The first Super Bowl I have any recollection of is Oakland v. Minnesota. I picked Minnesota, primarily as I recall because I thought “sota” was related to my favorite drink of the time “soda”. Sketchy rationale for sure, and irrelacent as they lost. I watched the game in my parent’s oh so 70’s wood paneled basement. The same wood paneling was in place many years later when during high school I suffered a Budweiser-induced episode of flatulence that prompted my father to ask, with no small amount of disgust, if I had “shit my pants.”
My first Super Bowl hero was Lynn Swann, who despite his effeminate name, was an iconic figure of my youth. His poised elegence on the biggest stage always made it difficult to comprehend the marginal statistics during the regular season as I read them on the back of his Topps football card. Swann was singularly responsible for stretch of my childhood where I went airborne to catch even a waist level toss, and intentional juggled every third ball thrown to me. As an aside, he was my all time favorite competitor on “Superstars”, a 70′-early 80’s show that featured athletes from different sports competing in various events culminating in the dreaded obstacle course.
In the early 80’s, I developed a deep hatred of the Joe Gibbs Redskins featuring Joe Theisman and John Riggins. I simultaneously maintained an affinity for Marcus Allen. Allen and the Raiders destruction of the Redskins was a magical moment for me. Riggins was the last genuinely dangerous white running back, and I gagged on my Count Chocula cereal watching Lawrence Taylor snap Theisman’s leg.
I recall the greatness of Joe Montana in several Super Bowls, and Jerry Rice being open by 10 square yards in every critical situation. I detested the 49ers and much like the mid-80’s Celtics if I had to do it over again, I would hate less and enjoy the spectacle of their greatness more.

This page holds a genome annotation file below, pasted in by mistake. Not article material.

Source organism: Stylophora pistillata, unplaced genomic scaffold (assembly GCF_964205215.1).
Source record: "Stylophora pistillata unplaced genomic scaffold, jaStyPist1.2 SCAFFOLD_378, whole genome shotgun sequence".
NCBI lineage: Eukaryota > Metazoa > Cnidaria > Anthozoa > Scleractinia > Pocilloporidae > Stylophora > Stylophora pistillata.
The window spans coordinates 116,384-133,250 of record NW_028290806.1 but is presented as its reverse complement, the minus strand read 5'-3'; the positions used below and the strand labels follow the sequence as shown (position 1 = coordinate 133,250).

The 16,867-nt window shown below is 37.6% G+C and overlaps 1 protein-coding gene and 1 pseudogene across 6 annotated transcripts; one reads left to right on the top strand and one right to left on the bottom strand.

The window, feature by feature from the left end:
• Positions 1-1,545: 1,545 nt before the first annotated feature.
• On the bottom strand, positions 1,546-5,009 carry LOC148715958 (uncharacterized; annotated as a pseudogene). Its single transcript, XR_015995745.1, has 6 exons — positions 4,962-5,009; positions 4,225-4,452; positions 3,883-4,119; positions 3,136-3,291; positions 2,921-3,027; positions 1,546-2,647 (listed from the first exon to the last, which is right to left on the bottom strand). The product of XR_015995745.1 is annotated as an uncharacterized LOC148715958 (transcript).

The 85 Bears defense was the best I have seen. They literally produced fear in other professional teams. I hope Mike Ditka resents giving the Fridge a touchdown that belonged to Walter Payton. I hope in my coaching career I never do the same.
The Redskins win with a black quarterback. Doug Williams aided by the surreal 202 yard rushing performance of Tim Smith made history.
I was drawn to the New York Giants of Bill Parcells that won on Scott Norwood’s missed field goal. It was a vintage Parcells team based on gritty veterans displaying all the best qualities that professional players can possess. Four images stand out. An OJ Anderson run off tackle with swinging forearm to gain extra yards. The Hoss somehow not fumbling as he took a blow to a single arm holding the football during a sack. Mark Ingram spinning, leaping and powering his way to a first down. Finally, a group of Giants holding hands, kneeling and praying as Norwood shanked them to a World Championship. Pre-recorded Whitney Houston on the anthem during the first Gulf War wasn’t bad either.
Jimmy Johnson’s Dallas Cowboys hold a special place in my heart. My favorite moment being the all Emmitt Smith possession to start the second half in the second Bills game.
I remember the Broncos breakthrough against the Packers for three things. Happy John Elway won, Terrell Davis was outstanding and I bought to Honda Accords that day and missed the first quarter.
I am thankful Ray Lewis has a Super Bowl ring as he is one of my favorite all-time competitor’s though I recall nothing from the game.
The Patriot reign was enjoyable to me because I believe in the power of the dynasty. I think sports are best when there is a standard bearer to be pursued.
I fondly recall the Steelers win over Arizona because it was a fantastic game, and it was the first Super Bowl where one of my children sat and watched with me.
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